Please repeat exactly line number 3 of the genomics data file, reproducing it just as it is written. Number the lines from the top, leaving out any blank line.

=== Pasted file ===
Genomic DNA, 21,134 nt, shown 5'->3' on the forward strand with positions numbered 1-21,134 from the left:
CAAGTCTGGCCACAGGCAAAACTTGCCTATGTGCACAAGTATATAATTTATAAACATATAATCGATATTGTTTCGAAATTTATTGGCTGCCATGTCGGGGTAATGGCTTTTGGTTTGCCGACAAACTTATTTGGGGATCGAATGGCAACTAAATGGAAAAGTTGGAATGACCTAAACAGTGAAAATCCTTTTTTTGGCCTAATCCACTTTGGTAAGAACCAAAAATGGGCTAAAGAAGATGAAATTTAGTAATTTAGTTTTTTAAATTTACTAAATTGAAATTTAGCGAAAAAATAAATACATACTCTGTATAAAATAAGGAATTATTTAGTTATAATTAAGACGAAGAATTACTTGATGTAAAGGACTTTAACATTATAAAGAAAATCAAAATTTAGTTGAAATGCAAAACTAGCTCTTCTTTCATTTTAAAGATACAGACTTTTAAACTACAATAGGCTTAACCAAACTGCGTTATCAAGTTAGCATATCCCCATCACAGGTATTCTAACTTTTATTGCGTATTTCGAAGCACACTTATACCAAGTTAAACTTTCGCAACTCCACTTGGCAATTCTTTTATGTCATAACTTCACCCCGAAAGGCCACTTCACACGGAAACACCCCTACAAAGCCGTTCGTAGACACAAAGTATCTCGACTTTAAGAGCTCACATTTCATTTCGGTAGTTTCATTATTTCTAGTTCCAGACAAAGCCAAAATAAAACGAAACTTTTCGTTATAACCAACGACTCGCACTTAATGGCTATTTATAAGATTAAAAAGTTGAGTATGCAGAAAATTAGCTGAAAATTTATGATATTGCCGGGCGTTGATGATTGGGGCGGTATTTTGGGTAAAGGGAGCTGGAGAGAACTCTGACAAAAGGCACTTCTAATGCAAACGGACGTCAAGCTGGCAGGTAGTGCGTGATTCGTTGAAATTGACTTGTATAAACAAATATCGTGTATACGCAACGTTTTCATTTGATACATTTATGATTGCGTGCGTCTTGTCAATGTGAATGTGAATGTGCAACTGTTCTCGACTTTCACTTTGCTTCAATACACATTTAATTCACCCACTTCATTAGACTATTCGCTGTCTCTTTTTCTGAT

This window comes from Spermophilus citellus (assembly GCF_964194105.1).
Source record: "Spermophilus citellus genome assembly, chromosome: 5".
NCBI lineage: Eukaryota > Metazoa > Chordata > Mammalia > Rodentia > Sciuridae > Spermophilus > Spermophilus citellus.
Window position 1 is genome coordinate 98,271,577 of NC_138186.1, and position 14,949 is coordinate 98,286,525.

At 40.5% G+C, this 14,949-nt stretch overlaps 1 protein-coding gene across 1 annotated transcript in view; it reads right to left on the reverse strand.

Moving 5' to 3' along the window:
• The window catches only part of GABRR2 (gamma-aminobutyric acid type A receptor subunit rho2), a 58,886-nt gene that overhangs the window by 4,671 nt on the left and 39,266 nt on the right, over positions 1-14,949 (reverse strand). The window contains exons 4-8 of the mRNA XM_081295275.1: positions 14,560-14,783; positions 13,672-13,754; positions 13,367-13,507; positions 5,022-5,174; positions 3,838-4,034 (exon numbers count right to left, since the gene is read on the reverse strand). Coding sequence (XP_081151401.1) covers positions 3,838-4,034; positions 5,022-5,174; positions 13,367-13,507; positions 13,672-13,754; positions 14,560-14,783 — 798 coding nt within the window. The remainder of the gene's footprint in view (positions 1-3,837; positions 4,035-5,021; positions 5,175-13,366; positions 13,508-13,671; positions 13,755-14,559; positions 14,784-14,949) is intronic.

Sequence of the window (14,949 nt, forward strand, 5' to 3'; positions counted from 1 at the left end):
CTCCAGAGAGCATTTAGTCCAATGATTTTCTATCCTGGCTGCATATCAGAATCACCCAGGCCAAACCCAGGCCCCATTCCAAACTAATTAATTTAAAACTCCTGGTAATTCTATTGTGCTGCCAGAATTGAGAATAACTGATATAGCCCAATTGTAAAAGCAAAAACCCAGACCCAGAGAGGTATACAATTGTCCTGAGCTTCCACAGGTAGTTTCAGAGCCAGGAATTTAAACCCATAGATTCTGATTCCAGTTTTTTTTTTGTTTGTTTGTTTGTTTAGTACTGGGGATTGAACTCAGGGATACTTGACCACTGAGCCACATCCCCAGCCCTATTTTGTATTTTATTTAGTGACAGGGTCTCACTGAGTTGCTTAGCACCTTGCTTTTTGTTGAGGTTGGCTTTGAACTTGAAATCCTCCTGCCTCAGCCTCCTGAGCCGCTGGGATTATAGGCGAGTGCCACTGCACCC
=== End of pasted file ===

This window comes from Spermophilus citellus (assembly GCF_964194105.1).